Encyclopedia of Fantasy (1997)
Kennedy, Richard

(1932-    ) US writer, most of whose earlier works were fantasies for younger children. Tales like The Blue Stone (1976 chap), in which a Magic stone causes various Metamorphoses – people into animals, a sparrow into an Angel, etc. – are strongly inventive. Other books for the same audience include: Come Again in the Spring (1977 chap), in which a man bargains with Death for a few extra months in which to take care of his birds; Inside my Feet: The Story of a Giant (1979 chap), in which a child's parents have been stolen by a Giant; The Mouse God (1979 chap), a Beast Fable in which a cat dresses up as the God of mice and orders them into his "church" so he can eat them; and The Boxcar at the Center of the Universe (1982 chap), in which a hobo on a Train narrates the tale of his search for the centre of the Universe. Volumes for YA audiences include the very complex Amy's Eyes (1985), in which an adolescent girl's love of a Toy sailor causes it to come to life (> Animate/Inanimate) and her to become a toy (> Bondage); and Richard Kennedy: Collected Stories (coll 1987), which assembles various pieces – including Crazy in Love (1980 chap), about a man who thinks his wife is crazy because she has conversations with a donkey (> Ass) – that ingeniously manipulate a wide variety of traditional modes of storytelling. [JC]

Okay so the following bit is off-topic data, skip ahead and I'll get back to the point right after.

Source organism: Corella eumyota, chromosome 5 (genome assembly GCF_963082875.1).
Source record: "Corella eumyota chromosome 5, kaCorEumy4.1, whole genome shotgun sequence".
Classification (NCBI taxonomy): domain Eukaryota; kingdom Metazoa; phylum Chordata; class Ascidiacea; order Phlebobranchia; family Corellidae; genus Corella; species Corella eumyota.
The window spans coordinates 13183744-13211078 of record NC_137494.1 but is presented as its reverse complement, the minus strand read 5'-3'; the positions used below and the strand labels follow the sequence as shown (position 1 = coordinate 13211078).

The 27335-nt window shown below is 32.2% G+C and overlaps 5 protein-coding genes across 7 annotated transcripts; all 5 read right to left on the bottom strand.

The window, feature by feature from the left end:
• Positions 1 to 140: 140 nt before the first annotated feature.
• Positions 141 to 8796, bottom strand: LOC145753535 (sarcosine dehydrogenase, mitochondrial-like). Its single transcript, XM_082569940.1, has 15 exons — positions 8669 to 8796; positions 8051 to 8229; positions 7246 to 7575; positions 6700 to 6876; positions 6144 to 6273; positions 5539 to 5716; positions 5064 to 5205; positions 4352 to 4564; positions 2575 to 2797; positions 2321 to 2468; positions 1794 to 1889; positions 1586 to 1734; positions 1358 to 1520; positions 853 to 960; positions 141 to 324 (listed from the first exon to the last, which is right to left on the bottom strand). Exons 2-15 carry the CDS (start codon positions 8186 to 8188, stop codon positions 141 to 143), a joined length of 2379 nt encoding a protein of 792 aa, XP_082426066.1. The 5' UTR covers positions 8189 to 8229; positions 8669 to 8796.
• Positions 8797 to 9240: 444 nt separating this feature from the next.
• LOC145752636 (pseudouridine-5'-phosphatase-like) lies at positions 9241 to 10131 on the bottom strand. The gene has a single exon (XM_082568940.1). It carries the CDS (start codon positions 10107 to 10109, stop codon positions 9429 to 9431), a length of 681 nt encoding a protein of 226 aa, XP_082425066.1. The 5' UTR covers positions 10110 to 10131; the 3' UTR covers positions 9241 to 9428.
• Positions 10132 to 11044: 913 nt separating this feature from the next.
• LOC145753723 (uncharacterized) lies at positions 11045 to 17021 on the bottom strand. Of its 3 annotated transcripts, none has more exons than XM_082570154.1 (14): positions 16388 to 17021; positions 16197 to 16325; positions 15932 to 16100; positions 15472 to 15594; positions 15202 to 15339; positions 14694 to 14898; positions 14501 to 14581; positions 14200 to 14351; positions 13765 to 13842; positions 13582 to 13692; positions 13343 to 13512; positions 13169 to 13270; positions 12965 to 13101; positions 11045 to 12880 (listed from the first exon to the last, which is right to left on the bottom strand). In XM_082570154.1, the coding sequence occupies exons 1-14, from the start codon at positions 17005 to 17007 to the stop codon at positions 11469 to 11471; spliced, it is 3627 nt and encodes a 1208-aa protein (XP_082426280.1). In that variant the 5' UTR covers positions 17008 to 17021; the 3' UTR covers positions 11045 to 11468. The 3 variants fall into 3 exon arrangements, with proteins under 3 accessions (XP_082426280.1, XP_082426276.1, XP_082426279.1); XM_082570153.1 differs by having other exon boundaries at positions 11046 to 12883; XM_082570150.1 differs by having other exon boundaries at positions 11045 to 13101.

other works for younger children (selective): The Dark Princess (1978 chap); The Lost Kingdom of Karnica (1979 chap); The Leprechaun's Story (1979 chap).

Richard Jerome Kennedy

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This entry is taken from the Encyclopedia of Fantasy (1997) edited by John Clute and John Grant. It is provided as a reference and resource for users of the SF Encyclopedia, but apart from possible small corrections has not been updated.